One of my favorite nightcaps is brandy — especially during the winters. Although, what I am actually drinking is a Cognac. Technically speaking, there are a couple of differences between a Cognac and a brandy. Follow along, to learn what they are.
Cognac vs. Brandy
Difference 1: Location
This one might be a little obvious, but the primary difference between the two here is that for a brandy to be coined as a Cognac, it has to be made in the Cognac region of France. Whereas, brandy, in general, can be made anywhere in the world.
Difference 2: Price
All things being the same, Cognac can be more expensive than a brandy. Why? Because factors such as time, region, quality, and the distillation processes are more nuanced than a regular brandy. As an example, using high-end barrels is extremely important for a well-defined Cognac, and Cognac barrels cannot be called as such if any other liquor was used before. For instance, according to Cognac Expert Blog, if you take a bourbon barrel, and then try to age Cognac inside of that, it cannot earn the name designation. On the other hand, other liquors can be aged inside a barrel even though a different one was in it before.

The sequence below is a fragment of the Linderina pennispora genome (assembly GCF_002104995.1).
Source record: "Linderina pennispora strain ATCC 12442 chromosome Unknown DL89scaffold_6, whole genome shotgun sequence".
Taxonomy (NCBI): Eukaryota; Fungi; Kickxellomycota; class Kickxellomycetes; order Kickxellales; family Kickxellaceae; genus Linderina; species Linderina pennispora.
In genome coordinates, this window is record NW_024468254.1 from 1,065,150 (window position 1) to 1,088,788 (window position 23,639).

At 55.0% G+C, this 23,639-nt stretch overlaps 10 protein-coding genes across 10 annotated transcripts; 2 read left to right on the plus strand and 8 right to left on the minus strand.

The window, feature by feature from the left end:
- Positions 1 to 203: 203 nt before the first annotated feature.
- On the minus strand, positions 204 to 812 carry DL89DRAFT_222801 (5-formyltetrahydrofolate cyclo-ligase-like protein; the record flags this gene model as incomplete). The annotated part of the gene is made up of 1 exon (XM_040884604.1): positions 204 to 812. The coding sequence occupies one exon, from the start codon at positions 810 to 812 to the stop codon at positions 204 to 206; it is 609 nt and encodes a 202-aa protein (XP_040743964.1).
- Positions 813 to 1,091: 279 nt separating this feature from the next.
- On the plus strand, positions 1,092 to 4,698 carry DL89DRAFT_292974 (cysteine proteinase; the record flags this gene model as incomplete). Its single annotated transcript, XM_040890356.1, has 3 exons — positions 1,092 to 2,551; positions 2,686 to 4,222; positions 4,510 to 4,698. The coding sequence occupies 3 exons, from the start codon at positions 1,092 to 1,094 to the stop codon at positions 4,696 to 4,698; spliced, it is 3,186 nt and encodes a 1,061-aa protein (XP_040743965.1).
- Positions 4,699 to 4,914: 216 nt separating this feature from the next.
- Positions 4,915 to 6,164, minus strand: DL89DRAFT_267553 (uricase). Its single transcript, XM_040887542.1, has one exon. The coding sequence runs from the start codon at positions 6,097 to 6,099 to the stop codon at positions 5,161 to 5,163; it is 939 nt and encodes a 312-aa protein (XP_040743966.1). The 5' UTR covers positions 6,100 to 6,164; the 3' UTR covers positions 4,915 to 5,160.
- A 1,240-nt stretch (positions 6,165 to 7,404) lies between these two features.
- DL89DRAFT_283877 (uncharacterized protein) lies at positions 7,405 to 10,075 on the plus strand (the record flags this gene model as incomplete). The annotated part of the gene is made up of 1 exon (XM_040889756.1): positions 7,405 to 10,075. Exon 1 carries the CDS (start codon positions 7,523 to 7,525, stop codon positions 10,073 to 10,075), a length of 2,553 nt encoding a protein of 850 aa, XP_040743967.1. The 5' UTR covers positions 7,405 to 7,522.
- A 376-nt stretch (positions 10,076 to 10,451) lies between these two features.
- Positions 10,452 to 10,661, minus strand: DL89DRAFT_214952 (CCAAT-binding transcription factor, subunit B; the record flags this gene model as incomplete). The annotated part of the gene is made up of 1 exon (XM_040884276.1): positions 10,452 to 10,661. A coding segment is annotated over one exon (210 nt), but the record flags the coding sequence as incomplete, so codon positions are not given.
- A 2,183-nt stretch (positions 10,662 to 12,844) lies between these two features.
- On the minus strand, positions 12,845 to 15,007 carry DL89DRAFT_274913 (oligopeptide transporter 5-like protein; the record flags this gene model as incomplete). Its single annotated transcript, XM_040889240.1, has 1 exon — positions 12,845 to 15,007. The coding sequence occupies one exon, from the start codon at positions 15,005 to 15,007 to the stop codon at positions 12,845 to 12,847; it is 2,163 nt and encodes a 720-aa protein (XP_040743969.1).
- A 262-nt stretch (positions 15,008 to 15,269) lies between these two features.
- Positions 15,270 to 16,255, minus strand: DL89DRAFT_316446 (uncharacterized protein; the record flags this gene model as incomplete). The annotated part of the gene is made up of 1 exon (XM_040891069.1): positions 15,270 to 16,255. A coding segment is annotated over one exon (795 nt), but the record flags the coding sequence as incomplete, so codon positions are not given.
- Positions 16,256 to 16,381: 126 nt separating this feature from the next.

Difference 3: Classification & Grape Varieties
All Cognacs can be referred to as a brandy; however, the opposite is not true. Further, as it relates to grape types, cognacs can only use Ugni Blanc, Colombard, or Folle Blanche.
Other Interesting Notes About Cognac
- All Cognacs are blends. However, before it can be officially called a Cognac/a.k.a before it’s blended, it’s referred to as “eaux de vie.” An interesting tidbit about Hennessy is that the tasting committee samples 40 different eaux de vie.
- Most Cognacs will usually have one of the three (below) age level designations.
- VS (Very Special): If you see these two letters on a bottle of a Cognac, it would mean that it’s aged for at least two years.
- VSOP (Very Superior Old Pale), refers to a Cognac that’s aged for a minimum of 4 years.
- XO (Extra Old): Having this designation on a bottle indicates that the Cognac is aged for at least 6 years.
- A Cognac will typically undergo at least two rounds of distillation — that need to be completed between October 1st – March 31st.
Also, in most instances, the higher the aging, the more expensive the Cognac will be.
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In everyday usage, one may not necessarily know of the differences between a cognac and a brandy; nevertheless, they differ in delicate ways. Commonly speaking, Cognacs may be considered a bit higher on the sophistication spectrum.
If nothing made sense in this post, just remember that a Cognac can only be called as such, if it originates from that region in France.